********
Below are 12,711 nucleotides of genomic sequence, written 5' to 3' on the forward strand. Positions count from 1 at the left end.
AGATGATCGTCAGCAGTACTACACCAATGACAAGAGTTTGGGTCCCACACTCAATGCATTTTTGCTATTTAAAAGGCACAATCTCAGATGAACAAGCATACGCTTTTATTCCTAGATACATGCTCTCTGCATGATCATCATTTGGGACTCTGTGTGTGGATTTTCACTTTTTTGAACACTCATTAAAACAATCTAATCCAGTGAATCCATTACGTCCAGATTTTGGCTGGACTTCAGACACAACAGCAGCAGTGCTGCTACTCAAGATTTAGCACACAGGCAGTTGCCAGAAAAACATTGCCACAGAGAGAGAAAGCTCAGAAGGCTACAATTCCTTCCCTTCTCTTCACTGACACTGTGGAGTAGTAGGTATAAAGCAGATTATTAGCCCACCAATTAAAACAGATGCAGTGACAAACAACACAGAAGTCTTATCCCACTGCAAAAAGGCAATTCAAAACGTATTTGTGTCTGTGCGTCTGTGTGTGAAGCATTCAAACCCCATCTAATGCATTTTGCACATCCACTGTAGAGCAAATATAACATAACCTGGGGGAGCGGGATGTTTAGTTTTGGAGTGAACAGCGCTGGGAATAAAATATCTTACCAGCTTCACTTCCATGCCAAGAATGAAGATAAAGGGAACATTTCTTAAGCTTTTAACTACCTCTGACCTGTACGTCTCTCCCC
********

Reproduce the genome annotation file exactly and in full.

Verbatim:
Below are 12,711 nucleotides of genomic sequence, written 5' to 3' on the forward strand. Positions count from 1 at the left end.
AGATGATCGTCAGCAGTACTACACCAATGACAAGAGTTTGGGTCCCACACTCAATGCATTTTTGCTATTTAAAAGGCACAATCTCAGATGAACAAGCATACGCTTTTATTCCTAGATACATGCTCTCTGCATGATCATCATTTGGGACTCTGTGTGTGGATTTTCACTTTTTTGAACACTCATTAAAACAATCTAATCCAGTGAATCCATTACGTCCAGATTTTGGCTGGACTTCAGACACAACAGCAGCAGTGCTGCTACTCAAGATTTAGCACACAGGCAGTTGCCAGAAAAACATTGCCACAGAGAGAGAAAGCTCAGAAGGCTACAATTCCTTCCCTTCTCTTCACTGACACTGTGGAGTAGTAGGTATAAAGCAGATTATTAGCCCACCAATTAAAACAGATGCAGTGACAAACAACACAGAAGTCTTATCCCACTGCAAAAAGGCAATTCAAAACGTATTTGTGTCTGTGCGTCTGTGTGTGAAGCATTCAAACCCCATCTAATGCATTTTGCACATCCACTGTAGAGCAAATATAACATAACCTGGGGGAGCGGGATGTTTAGTTTTGGAGTGAACAGCGCTGGGAATAAAATATCTTACCAGCTTCACTTCCATGCCAAGAATGAAGATAAAGGGAACATTTCTTAAGCTTTTAACTACCTCTGACCTGTACGTCTCTCCCC